On December 15, 2009, World Trade Organization (WTO) Director-General Pascal Lamy announced his appointment of three panelists to consider a complaint that Mexico filed against the United States challenging its dolphin-safe labeling requirements for tuna.

At issue is the 1990 US Dolphin Protection Consumer Information Act (the Act), which establishes labeling standards for tuna products that are exported from or offered for sale in the United States. The Act bans the use of the “dolphin-safe” label for tuna harvested with purse-seine nets because of dolphins trapped in the nets. In 1997, the legislation was amended by the International Dolphin Conservation Program Act, which allowed the importation into the United States of tuna caught using purse-seine nets, provided maximum dolphin kill levels (set above dolphin death rates) were not exceeded. However, in 2007, a US court ruled that “dolphin-safe” labeling requirements must be interpreted as meaning that the tuna was not harvested with purse-seine nets, and that no dolphins were killed or seriously injured when the tuna were caught.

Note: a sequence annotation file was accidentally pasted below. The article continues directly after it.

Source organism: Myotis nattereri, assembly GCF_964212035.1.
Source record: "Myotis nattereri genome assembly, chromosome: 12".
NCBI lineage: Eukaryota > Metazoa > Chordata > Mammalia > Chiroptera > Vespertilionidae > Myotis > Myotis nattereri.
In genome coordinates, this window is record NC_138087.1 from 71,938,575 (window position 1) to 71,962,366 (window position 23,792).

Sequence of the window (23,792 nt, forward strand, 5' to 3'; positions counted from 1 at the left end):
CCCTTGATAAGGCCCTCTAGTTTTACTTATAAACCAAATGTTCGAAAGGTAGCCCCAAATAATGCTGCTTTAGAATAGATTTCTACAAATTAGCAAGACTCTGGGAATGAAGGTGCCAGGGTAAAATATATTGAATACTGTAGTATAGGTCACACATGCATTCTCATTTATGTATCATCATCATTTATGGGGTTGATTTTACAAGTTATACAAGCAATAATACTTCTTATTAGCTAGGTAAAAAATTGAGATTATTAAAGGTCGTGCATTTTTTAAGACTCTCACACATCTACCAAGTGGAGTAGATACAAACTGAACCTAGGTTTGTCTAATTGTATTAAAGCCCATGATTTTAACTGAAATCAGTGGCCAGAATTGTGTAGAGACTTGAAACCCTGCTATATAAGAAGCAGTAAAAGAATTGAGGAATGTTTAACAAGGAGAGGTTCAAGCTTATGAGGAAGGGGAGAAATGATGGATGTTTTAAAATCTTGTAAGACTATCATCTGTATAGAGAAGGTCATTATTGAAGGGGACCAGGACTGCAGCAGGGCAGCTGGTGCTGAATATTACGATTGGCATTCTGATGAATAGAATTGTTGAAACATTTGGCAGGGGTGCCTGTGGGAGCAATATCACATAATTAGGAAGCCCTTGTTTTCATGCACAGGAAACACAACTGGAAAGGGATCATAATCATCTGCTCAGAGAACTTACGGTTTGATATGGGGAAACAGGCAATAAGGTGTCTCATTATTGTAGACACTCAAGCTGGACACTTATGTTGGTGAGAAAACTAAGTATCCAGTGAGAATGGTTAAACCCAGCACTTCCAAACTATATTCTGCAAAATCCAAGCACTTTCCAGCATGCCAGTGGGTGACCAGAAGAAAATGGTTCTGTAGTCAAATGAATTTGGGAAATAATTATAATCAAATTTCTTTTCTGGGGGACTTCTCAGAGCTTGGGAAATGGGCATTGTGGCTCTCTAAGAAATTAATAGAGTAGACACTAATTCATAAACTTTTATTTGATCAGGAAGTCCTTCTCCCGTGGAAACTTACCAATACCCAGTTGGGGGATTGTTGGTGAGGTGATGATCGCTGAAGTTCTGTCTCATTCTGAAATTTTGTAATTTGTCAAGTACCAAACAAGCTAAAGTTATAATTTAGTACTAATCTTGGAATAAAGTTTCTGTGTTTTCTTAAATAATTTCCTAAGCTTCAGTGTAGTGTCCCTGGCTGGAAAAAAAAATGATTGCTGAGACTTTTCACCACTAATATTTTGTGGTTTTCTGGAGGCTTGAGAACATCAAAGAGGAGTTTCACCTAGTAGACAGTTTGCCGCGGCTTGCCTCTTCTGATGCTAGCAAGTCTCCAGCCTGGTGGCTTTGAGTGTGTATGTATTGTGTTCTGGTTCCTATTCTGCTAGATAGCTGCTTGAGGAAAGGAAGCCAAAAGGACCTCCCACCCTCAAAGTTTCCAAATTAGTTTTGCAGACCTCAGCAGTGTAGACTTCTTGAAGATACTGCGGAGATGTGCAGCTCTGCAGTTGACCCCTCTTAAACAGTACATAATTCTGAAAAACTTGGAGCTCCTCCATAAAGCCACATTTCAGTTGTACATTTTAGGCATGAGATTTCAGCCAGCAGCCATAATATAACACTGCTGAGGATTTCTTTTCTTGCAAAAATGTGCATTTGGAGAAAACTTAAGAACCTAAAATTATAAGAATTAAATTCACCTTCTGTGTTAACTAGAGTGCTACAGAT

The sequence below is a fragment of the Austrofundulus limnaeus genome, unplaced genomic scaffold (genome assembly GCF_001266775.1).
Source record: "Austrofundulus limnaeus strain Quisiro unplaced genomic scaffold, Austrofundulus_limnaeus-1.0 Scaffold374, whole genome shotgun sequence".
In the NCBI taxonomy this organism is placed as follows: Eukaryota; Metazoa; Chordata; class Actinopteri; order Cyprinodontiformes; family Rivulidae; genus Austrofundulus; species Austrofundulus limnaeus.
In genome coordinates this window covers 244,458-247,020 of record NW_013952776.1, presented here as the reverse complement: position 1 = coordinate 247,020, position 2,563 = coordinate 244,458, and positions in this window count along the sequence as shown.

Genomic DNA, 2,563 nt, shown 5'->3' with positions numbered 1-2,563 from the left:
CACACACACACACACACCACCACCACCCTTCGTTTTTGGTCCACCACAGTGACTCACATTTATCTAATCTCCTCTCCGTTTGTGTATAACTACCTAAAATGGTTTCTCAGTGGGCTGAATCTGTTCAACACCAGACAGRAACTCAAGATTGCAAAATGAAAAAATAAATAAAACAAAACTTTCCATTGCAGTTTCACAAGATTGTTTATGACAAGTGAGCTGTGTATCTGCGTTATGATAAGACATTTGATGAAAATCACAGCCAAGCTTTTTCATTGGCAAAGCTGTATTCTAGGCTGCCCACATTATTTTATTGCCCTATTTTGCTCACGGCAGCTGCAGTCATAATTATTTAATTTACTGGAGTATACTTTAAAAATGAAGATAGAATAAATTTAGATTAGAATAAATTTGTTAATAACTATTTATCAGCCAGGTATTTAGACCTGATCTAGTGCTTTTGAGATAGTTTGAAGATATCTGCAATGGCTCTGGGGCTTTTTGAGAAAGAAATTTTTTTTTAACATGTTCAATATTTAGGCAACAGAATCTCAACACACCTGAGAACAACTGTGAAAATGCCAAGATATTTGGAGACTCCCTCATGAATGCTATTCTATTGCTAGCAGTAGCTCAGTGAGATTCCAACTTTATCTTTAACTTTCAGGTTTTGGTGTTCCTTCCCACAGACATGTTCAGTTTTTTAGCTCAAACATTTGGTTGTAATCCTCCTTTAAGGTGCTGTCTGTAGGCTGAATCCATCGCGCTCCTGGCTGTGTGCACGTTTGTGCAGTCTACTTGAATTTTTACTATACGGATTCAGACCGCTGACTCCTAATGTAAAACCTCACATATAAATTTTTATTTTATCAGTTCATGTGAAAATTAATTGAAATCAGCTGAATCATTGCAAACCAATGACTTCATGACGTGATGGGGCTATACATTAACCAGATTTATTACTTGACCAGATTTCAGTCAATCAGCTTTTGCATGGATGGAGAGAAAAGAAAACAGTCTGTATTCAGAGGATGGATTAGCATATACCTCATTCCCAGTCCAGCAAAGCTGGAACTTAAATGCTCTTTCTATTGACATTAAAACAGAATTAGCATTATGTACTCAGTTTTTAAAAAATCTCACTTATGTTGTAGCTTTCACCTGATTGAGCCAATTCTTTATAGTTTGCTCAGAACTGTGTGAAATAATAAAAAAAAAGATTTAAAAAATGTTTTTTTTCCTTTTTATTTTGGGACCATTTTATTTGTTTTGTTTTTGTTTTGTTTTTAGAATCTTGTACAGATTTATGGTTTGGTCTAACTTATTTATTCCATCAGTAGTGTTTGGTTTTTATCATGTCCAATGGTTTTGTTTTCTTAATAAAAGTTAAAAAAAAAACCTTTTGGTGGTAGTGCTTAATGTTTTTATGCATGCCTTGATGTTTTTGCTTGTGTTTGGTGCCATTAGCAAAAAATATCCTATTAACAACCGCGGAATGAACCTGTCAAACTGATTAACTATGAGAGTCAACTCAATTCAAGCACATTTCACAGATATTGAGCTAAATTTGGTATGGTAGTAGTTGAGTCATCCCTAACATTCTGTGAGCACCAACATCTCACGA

Mexico contends that the Act and the 2007 US court ruling interpreting it result in the less favorable treatment of Mexican tuna exports and tuna imported from other countries in favor of US tuna producers, in violation of the national treatment and most favored nation (MFN) obligations under the General Agreement on Tariffs and Trade (GATT) 1994. Mexico further argues that it should be permitted to use the dolphin-safe labels because its fishing practices comply with the standard established by the Inter-American Tropical Tuna Commission, of which Mexico and the United States are members.

The United States argues that the dispute should be resolved under the North American Free Trade Agreement’s (NAFTA’s) settlement dispute procedures, rather than by the WTO, because it invoked Article 2005(4) of NAFTA, which permits the defending country to choose to resolve the dispute solely under NAFTA where the dispute involves environment, health, safety, or conservation concerns.